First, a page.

CURIOUSLY EXPLORING THE WORLD VIA SIGHT, SOUND, SMELL, TASTE AND TOUCH

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5 World Changing Data Visualisations

The world is generating data like never before. Every aspect of life is being measured and monitored. Yet turning all this raw information into meaningful insight takes more than just computers. It takes individuals with the imagination and creativity to present dry information in a fresh way which grabs the attention.


These 5 stunning data visualisations demonstrate how raw information can be transformed into engaging art with the power to educate, inform and affect positive change.

Credit: NATS Air Traffic Data Visualisation UK

1. I Agree - Dima Yarovinsky.

How large tech companies take and use personal data is one of the most pressing issues of our time. In this infographic-cum-artwork, designer Dima Yarovinsky points out the ludicrous nature of social media companies’ user agreements. Printed on coloured paper, the reams of small text from companies like Facebook, Tinder and Snapchat roll down the walls and onto the floor of the gallery.


At the end of each user agreement is a word count and estimated reading time.

The worst culprit? Instagram at 86 minutes of reading time. In one very simple visual representation, Yarovinsky calls out the questionable legal practices of some of the world’s biggest dealers in data.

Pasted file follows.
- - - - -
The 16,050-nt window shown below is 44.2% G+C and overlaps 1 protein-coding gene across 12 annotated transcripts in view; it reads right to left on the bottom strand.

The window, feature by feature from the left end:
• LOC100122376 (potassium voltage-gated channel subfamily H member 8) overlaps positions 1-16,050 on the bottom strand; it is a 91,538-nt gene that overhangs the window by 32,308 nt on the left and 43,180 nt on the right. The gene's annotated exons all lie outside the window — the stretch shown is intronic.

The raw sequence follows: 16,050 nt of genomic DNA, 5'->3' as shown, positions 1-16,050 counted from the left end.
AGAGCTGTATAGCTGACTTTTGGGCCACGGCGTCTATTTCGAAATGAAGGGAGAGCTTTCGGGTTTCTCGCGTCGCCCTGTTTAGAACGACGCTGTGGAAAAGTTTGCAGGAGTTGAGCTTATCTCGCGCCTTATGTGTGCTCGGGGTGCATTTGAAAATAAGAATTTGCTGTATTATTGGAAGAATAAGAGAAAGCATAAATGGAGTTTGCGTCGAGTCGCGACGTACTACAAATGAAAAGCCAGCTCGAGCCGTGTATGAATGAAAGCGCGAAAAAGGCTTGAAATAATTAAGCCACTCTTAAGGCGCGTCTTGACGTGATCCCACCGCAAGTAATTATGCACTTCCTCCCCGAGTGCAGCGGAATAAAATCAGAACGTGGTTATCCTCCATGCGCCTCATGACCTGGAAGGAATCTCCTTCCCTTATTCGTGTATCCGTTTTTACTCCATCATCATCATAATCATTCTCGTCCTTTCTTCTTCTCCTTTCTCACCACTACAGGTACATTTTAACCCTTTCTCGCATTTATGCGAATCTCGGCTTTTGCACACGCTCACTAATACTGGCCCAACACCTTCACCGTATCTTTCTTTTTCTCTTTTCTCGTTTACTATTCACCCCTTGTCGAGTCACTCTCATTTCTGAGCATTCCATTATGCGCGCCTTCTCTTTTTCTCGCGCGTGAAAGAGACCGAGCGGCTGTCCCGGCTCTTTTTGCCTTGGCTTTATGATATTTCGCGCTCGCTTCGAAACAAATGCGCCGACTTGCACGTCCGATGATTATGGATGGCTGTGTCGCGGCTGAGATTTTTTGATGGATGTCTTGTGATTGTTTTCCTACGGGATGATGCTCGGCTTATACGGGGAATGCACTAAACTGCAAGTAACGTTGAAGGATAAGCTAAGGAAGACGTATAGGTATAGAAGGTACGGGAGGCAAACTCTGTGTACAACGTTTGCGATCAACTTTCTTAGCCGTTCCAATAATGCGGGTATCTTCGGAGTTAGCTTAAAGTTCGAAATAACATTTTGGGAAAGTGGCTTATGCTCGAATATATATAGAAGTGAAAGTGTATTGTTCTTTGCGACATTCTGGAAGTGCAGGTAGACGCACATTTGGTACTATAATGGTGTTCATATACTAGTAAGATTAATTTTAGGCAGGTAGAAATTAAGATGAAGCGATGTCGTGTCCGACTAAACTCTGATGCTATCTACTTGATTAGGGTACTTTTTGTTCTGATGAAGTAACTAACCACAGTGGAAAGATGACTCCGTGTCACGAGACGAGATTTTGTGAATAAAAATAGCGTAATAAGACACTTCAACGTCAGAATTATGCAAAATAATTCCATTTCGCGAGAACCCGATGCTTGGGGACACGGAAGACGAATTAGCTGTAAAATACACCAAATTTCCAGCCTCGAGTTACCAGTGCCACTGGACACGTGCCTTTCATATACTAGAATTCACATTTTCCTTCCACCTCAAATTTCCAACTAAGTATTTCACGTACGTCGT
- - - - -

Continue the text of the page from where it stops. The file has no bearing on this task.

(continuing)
2. Old World Language Tree - Minna Sundberg.

In a world which often likes to divide itself down lines of nationality and ethnicity, illustrator Minna Sundberg shows us how we are all connected through language. Her ‘language tree’ uses research data from Ethnologue to plot the roots of language and, through the size of the leaves, the number of native speakers.


This stunning old-world illustration demonstrates how the huge variations in languages across the globe, can be traced back to just a few common roots of communication shared by us all.





3. 200 Countries, 200 Years, 4 Minutes - Hans Rosling.

In this short section from a BBC Four documentary, data expert Hans Rosling takes us on a whistle-stop tour of 200 years of global development.